Season Extenders

Season Extenders – Protection for the Garden


Here in October in zone 5, we have had a couple of snows now so it’s hard to pretend the garden season isn’t over for most of us.  The daytime temperatures are still well above freezing and downright balmy in the 60s at times.  But nighttime temps dip down to the 30s and can ruin vegetables and fruits still on the vine that otherwise might keep growing in warm daytime weather.  It’s too late to sow late-season crops now but there are ways to stretch the growing season for the fall and the spring.

For Spring:

Mini hoop houses are super easy and there are hundreds of DIY plans available.  These make a pocket of air around the new seedlings and keep the soil and air a bit warmer.  These mini hoop houses or low tunnels can give you an extra month of the growing season.  Your seeds will germinate better, you’ll have fewer pests, and vegetables that require less watering.


Here is a simple, inexpensive, easy hoop house plan:

  • 6 sections of 2 ft. rebar
  • 6 5 ft. sections of ¾” irrigation hosing
  • Any kind of large plastic covering. (painter’s plastic, opened-up large trash bags, wrapping from a mattress)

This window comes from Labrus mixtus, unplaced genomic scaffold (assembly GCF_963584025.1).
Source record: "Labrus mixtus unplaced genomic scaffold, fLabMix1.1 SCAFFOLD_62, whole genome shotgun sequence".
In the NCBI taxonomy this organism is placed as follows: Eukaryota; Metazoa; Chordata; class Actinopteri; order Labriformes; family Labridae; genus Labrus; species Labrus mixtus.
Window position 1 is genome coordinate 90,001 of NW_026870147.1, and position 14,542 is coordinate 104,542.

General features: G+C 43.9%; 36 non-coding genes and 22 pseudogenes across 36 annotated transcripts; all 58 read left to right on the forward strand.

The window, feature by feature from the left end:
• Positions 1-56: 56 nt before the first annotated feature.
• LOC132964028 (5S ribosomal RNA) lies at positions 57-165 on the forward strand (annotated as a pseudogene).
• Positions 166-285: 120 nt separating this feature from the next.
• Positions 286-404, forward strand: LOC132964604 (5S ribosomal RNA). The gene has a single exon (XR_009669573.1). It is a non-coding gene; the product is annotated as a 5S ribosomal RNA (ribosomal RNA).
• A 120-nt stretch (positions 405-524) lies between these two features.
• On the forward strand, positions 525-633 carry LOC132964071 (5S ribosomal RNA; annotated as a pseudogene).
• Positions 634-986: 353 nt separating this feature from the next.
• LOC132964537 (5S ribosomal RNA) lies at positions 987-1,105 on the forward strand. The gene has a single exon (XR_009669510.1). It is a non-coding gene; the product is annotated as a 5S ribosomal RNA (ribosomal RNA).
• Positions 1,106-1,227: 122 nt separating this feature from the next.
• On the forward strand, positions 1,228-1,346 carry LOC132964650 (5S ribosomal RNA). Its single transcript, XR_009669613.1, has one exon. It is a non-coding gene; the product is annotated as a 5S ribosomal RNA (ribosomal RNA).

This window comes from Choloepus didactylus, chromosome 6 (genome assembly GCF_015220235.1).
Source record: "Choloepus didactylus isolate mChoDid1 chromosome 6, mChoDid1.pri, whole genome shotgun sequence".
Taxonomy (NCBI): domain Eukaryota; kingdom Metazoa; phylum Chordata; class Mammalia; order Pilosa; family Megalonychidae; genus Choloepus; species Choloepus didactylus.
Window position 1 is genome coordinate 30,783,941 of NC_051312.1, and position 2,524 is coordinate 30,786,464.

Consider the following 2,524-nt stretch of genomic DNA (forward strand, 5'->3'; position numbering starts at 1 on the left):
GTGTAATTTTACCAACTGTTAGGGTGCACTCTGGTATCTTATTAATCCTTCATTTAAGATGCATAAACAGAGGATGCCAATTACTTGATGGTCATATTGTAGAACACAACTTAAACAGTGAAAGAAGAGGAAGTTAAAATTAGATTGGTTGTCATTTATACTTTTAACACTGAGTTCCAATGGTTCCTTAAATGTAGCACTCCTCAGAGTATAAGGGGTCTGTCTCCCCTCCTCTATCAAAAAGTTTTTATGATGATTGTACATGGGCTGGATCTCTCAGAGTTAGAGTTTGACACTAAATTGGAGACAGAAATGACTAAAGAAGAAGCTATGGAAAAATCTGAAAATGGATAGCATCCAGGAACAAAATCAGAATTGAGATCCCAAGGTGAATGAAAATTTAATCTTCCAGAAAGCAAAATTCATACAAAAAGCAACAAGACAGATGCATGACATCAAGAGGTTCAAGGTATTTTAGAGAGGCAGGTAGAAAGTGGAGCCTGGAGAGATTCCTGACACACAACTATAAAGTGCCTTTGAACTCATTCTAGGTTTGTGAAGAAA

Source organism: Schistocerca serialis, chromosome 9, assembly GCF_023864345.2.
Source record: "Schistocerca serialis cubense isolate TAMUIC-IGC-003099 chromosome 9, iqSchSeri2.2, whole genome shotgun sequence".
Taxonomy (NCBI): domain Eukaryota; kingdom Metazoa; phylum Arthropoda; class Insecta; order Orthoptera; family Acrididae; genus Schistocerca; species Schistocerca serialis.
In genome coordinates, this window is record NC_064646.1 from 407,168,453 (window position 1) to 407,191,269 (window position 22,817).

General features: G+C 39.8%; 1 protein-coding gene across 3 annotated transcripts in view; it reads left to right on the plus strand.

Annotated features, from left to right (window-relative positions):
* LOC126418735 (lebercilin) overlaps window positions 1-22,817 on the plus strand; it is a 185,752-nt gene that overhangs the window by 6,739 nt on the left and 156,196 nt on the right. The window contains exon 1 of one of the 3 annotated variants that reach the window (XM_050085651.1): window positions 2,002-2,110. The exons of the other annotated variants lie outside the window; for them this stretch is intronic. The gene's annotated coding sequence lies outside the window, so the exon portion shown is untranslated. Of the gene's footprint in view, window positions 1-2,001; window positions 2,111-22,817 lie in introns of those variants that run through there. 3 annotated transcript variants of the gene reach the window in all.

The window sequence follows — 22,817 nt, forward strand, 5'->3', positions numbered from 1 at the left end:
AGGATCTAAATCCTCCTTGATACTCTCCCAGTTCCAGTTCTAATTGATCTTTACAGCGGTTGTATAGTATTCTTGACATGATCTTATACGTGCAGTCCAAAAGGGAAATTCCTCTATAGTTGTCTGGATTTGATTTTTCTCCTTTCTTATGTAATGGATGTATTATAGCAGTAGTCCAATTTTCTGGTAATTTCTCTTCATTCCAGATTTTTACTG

• Bricks or rocks to hold the cover down around the edges.

Here are some super simple designs to inspire you:

The best part about the popularity of mini hoop houses or low tunnels is that you can now buy pre-made, fold-up tunnels for less than $25 at garden centers, hardware stores, or online


For Fall:

Other than hoop houses, here are some ideas of commonly found items to use for protection against frosts and critters.

Old worn bed sheets (love the flannel ones with cartoon characters)can be lightly laid over anything that might be hurt by freezing.  This includes vegetables like green beans and squashes and herbs.

Plastic bags of leaves.  Just quickly throw the bags over and around root vegetables as temperatures keep dropping to keep the ground from freezing.  If you can still work in the soil, your carrots and turnips and beets are still edible and yummy!  Two bags of leaves snuggled around the basil patch will keep basil alive for a bit longer.

Upside down garbage cans.  I can keep a pepper plant going in cold temperatures until they turn red by putting clean garbage cans upside down over them at night.  It doesn’t take much to protect against 29 degrees…just a pocket of warmer air.

One of the biggest struggles in the fall is to protect pumpkins and squashes from the nibbling critters hunting for food before the cold sets in.  The squirrels and raccoons love nothing better than to sit down to dinner on my pumpkins and gnaw holes through them to get to the seeds.  A barrier of chicken wire, hooped and secured over the ripening fruit has proven successful in keeping them out.

Plants, at this time in the fall, aren’t growing much, but they are still alive and producing nutrients, which is better than their fate in the back of my refrigerator.

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